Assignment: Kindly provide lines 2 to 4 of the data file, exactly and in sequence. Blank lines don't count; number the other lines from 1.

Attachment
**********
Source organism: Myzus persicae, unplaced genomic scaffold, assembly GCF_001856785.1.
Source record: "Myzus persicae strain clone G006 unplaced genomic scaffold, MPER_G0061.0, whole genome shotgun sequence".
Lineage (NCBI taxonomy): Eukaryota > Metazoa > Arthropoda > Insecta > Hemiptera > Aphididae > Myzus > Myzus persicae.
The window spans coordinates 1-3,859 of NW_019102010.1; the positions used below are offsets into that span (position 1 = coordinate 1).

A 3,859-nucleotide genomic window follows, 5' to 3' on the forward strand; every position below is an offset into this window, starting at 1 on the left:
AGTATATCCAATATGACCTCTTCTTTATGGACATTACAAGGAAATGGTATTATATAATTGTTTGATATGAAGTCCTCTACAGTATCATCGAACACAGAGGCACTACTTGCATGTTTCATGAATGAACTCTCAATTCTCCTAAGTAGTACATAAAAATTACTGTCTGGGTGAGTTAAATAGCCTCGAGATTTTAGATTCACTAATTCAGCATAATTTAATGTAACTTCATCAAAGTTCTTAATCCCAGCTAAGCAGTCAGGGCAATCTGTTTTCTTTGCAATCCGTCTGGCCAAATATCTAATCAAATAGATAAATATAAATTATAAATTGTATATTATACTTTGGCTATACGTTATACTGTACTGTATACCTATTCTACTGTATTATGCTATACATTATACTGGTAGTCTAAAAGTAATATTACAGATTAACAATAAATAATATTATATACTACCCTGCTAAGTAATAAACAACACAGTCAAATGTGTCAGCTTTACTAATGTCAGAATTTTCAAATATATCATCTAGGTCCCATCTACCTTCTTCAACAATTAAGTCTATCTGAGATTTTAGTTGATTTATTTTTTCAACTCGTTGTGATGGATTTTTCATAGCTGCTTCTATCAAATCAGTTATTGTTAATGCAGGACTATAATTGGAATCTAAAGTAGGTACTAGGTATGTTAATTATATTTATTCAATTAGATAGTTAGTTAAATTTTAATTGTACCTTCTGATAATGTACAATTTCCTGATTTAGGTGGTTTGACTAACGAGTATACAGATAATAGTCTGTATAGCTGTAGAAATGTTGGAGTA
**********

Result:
Source record: "Myzus persicae strain clone G006 unplaced genomic scaffold, MPER_G0061.0, whole genome shotgun sequence".
Lineage (NCBI taxonomy): Eukaryota > Metazoa > Arthropoda > Insecta > Hemiptera > Aphididae > Myzus > Myzus persicae.
The window spans coordinates 1-3,859 of NW_019102010.1; the positions used below are offsets into that span (position 1 = coordinate 1).